Question Asked:

What about the new FCC rules governing Text Messaging? Posted 4 years ago by Andy Meadows in Captix

Do you have an FAQ that will explain more?

This is the answer to the question:

4 years ago by Andy Meadows (Staff Member)

When did the new FCC rules take effect?

October 16th, 2014

What are the new rules?

The new provisions require each marketer to show that they have obtained “prior express written consent” from existing and new contacts before the company can engage in any type of automated marketing-related phone calls or text messages.  That means that every single lead you are generating and every customer contact, even those already in your database, need to have given you written permission to contact them via their mobile phone using automation.  This means the receiver must reply back to your text message, email message or online form, indicating his interest in continuing to receive your advertisements via his mobile phone.  Written consent means that he must type “yes”, “go” or some other word in a text response or click “agree”, “confirm” or some other word in an email.  The marketer must also state directly in written communication to the receiver that “Consent to get texts is not required or a condition of purchase.”

Which messages are impacted?

Transactional messages such as “your flight is delayed” or “we have received your sweepstakes entry”, for example, are not subject to requiring express written consent, but they still need express consent.  Express consent can be obtained either verbally or non-verbally (written).  These rules are informational only or merely confirm that you as a consumer have taken an action and the company taken a follow-up action.

Marketing messages such as “20% off clothing today”, “New model available tomorrow”  or “Our candy tastes better!”, for example, do require express written consent, and not just express consent.   These messages are created and sent with the intent to have the recipient take action to buy something either today or in the future.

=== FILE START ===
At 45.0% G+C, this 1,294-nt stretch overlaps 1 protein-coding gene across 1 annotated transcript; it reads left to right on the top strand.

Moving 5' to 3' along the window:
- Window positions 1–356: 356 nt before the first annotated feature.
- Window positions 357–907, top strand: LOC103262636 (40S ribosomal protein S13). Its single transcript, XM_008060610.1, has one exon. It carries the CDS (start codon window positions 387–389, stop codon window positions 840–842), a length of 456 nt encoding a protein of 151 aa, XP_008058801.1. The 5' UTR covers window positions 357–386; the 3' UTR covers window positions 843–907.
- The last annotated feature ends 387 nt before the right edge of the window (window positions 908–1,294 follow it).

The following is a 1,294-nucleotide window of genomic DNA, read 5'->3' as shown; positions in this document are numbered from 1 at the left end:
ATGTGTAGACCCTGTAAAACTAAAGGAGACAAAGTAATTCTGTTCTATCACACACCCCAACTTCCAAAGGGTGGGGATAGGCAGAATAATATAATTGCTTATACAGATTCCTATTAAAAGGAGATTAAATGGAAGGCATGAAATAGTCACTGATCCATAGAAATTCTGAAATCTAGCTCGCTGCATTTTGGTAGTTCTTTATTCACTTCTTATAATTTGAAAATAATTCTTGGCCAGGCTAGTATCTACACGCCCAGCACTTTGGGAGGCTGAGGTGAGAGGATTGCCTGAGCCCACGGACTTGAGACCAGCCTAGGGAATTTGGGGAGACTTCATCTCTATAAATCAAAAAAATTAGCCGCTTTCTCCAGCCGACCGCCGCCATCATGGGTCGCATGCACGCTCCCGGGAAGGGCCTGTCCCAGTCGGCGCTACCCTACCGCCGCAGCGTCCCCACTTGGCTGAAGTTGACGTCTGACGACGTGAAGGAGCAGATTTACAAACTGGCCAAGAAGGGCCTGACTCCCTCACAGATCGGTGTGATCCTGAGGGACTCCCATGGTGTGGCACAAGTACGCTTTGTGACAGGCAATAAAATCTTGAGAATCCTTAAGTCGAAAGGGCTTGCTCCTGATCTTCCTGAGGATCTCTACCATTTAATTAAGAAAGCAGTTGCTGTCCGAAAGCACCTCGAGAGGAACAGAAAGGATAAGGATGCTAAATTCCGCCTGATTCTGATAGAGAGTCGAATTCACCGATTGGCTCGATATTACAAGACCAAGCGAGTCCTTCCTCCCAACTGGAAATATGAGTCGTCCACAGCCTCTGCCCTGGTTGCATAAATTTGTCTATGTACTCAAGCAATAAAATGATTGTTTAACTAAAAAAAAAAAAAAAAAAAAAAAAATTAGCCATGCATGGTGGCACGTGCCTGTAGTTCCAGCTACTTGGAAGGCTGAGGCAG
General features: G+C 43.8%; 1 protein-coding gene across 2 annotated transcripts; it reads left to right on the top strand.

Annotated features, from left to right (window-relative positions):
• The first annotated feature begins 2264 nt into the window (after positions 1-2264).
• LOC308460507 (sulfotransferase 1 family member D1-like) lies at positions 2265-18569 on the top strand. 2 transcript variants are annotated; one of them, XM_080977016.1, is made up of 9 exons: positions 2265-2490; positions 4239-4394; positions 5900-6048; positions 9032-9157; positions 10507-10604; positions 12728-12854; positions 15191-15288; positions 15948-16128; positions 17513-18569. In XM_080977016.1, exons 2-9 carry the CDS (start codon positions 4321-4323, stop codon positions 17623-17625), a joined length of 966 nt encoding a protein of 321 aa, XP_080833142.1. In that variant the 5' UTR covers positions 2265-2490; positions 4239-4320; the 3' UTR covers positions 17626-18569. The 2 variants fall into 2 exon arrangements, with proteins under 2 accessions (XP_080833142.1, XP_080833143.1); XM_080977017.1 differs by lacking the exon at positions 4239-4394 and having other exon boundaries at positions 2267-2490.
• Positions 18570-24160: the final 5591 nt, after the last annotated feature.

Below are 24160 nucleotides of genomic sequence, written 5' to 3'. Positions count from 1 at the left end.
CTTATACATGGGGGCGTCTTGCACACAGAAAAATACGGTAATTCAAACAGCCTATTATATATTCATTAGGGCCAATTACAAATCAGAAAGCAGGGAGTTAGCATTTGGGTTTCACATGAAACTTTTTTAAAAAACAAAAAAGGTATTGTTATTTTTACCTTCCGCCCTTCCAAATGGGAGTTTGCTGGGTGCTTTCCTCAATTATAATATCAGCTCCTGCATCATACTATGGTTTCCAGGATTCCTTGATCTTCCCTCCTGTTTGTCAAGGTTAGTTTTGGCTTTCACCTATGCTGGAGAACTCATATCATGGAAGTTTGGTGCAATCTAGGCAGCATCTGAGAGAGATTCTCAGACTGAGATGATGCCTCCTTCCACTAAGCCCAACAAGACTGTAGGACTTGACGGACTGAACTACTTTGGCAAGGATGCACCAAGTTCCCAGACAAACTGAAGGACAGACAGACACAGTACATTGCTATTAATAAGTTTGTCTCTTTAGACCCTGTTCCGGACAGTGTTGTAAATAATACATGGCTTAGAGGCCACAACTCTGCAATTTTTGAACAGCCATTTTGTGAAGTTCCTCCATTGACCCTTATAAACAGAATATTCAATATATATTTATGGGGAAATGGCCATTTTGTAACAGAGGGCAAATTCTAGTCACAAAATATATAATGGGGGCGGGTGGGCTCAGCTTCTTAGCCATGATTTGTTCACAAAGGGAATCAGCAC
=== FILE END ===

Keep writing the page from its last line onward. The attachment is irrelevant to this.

Messages which mix Marketing and Transactional messages can be interpreted as being primarily Marketing, and thus risk exposing your company to the new rules requiring written consent.

How did this legislation come about?

These new texting rules have been added to the Telephone Consumer Protection Act (“TCPA”).  This legislation was originally passed in 1991 in response to consumer concerns regarding the growing number of unsolicited telephone marketing calls to their homes and the increasing use of automated and pre-recorded messages.

Who oversees these rules?

The Federal Communications Commission (FCC) and the Federal Trade Commission (FTC) share oversight of the rule adherence, as they govern how consumers receive information as well as protect them from fraudulent advertising.  

What happens if my company doesn’t comply?

Failure to comply with the new TCPA guidelines may result in penalties of $500-$1,500 per non-compliant phone call or text message.  In addition to this newly rolled out provision, it has been widely reported that TPCA lawsuit cases are on the rise, both by individual plaintiffs in small claims but also in class action suits.  The courts and the FCC have, in some instances, interpreted the TCPA provisions rather broadly, while courts and regulators are still debating as to the application of newer technologies.

Where can I find the exact wording of the rules?

http://www.fcc.gov/guides/spam-unwanted-text-messages-and-email

References:

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